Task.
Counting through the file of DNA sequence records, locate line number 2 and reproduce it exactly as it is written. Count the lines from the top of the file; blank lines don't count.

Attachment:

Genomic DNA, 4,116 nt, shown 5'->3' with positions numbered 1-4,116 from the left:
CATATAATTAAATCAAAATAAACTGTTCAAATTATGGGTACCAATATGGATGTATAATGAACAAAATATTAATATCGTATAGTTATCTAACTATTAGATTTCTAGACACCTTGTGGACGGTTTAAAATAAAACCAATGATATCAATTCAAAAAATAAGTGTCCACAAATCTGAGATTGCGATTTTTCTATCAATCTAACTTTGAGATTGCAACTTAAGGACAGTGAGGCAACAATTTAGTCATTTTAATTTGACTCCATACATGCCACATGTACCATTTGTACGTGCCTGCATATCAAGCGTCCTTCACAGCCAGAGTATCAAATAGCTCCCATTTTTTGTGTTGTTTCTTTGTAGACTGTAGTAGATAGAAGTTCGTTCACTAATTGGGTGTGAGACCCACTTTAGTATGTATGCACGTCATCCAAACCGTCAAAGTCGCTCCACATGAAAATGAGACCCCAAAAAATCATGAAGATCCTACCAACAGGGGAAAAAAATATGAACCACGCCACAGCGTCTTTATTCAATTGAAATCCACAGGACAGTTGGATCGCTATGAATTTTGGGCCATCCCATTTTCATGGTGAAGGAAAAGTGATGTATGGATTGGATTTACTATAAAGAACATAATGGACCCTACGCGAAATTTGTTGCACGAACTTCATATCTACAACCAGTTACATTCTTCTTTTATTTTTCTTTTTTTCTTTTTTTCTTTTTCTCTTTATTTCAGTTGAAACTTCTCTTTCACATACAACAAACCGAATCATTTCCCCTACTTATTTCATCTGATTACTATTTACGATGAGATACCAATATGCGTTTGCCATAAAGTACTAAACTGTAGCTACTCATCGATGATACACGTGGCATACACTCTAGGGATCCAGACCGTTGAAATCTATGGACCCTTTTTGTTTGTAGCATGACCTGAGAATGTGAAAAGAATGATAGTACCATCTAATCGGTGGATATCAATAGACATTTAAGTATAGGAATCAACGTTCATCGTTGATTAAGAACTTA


CATATAATTAAATCAAAATAAACTGTTCAAATTATGGGTACCAATATGGATGTATAATGAACAAAATATTAATATCGTATAGTTATCTAACTATTAGATTTCTAGACACCTTGTGGACGGTTTAAAATAAAACCAATGATATCAATTCAAAAAATAAGTGTCCACAAATCTGAGATTGCGATTTTTCTATCAATCTAACTTTGAGATTGCAACTTAAGGACAGTGAGGCAACAATTTAGTCATTTTAATTTGACTCCATACATGCCACATGTACCATTTGTACGTGCCTGCATATCAAGCGTCCTTCACAGCCAGAGTATCAAATAGCTCCCATTTTTTGTGTTGTTTCTTTGTAGACTGTAGTAGATAGAAGTTCGTTCACTAATTGGGTGTGAGACCCACTTTAGTATGTATGCACGTCATCCAAACCGTCAAAGTCGCTCCACATGAAAATGAGACCCCAAAAAATCATGAAGATCCTACCAACAGGGGAAAAAAATATGAACCACGCCACAGCGTCTTTATTCAATTGAAATCCACAGGACAGTTGGATCGCTATGAATTTTGGGCCATCCCATTTTCATGGTGAAGGAAAAGTGATGTATGGATTGGATTTACTATAAAGAACATAATGGACCCTACGCGAAATTTGTTGCACGAACTTCATATCTACAACCAGTTACATTCTTCTTTTATTTTTCTTTTTTTCTTTTTTTCTTTTTCTCTTTATTTCAGTTGAAACTTCTCTTTCACATACAACAAACCGAATCATTTCCCCTACTTATTTCATCTGATTACTATTTACGATGAGATACCAATATGCGTTTGCCATAAAGTACTAAACTGTAGCTACTCATCGATGATACACGTGGCATACACTCTAGGGATCCAGACCGTTGAAATCTATGGACCCTTTTTGTTTGTAGCATGACCTGAGAATGTGAAAAGAATGATAGTACCATCTAATCGGTGGATATCAATAGACATTTAAGTATAGGAATCAACGTTCATCGTTGATTAAGAACTTA